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There Be Dragons

There Be Dragons

Rated PG-13, 120 min. Directed by Roland Joffé. Starring Charlie Cox, Wes Bentley, Dougray Scott, Olga Kurylenko, Rodrigo Santoro, Golshifteh Farahani, Derek Jacobi, Rusty Lemorande.

REVIEWED By Marjorie Baumgarten, Fri., May 6, 2011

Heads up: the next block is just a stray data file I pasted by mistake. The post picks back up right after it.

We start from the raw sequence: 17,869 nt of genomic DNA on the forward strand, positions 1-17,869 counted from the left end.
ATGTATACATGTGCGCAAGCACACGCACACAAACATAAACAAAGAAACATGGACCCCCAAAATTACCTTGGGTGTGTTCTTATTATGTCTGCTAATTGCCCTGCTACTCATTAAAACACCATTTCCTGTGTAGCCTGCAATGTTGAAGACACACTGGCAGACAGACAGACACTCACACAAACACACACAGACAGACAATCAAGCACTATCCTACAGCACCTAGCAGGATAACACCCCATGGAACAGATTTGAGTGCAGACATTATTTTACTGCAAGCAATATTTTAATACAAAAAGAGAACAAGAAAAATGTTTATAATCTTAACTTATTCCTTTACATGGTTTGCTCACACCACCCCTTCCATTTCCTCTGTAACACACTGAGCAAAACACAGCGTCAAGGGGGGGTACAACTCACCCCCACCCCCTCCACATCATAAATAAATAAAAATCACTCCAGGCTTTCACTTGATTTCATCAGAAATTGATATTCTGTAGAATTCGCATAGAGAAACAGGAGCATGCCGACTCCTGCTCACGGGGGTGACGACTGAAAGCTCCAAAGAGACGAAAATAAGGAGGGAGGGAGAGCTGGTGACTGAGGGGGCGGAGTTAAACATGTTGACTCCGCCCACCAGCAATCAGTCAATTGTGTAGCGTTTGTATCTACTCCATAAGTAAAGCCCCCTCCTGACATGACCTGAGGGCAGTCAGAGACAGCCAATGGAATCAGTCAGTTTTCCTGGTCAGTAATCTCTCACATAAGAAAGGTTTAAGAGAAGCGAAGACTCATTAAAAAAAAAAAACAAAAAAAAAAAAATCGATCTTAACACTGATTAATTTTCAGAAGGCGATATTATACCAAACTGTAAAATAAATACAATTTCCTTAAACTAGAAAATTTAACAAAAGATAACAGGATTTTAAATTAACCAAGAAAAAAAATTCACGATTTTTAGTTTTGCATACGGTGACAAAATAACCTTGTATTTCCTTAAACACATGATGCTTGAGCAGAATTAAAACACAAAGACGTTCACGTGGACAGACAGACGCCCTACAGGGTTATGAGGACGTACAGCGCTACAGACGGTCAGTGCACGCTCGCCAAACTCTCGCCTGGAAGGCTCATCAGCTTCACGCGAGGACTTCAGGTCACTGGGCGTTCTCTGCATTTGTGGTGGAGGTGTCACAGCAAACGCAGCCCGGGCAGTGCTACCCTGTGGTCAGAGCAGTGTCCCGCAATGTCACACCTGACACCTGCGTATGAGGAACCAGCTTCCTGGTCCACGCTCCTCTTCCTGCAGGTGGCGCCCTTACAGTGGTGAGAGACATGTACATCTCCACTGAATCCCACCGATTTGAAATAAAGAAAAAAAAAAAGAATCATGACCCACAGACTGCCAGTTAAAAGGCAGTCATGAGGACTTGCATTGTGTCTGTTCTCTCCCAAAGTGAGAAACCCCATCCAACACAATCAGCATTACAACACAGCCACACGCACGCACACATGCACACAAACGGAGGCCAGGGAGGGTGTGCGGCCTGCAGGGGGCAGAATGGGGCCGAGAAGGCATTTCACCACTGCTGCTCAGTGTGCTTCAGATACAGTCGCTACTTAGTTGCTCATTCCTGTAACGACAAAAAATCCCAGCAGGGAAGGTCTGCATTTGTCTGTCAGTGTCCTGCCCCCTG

With the beatification of Pope John Paul II last week, the timing could not be more appropriate for this movie, which includes as one of its central figures Josemaría Escrivá, the founder of Opus Dei and one Catholicism’s most recently canonized saints. Writer/director Roland Joffé (The Mission, The Killing Fields), in his usual style, locates the personal dramas that reside within historical occurrences. Although the action in There Be Dragons jumps around in time, the central drama at issue occurs in 1936 during the Spanish Civil War. The past is dredged up when Robert (Scott) prepares to write a book about Escrivá, and discovers early in his research that his own estranged father was a childhood friend of the priest. He proceeds to poke around in the past, a place where we are warned “there be dragons.” Sure enough there are reasons, Robert’s father never talked about his war years or his relationship to Escrivá. Morever, the eventual unfolding of the story also explains the reasons for the emotional distance between the father and the son. This is a story about faith, friendship, betrayal, forgiveness, and reconciliation. Joffé is trying to achieve something epic in this film, as his extended battlefield sequences will attest. Yet There Be Dragons remains rather chilly, and it never acquires the emotional heft necessary to distinguish the personal story from the macrocosmic events surrounding it. It doesn’t help that the film switches between time periods to create a nonsequential narrative that further disorients the viewer, especially one not well-versed in the events under observation. There’s an interesting story here, but Joffe never firmly wraps his arms around it. The filmmaker seems more interested in his grand themes about the separation between saints and sinners than in the emotional details of their deeds.
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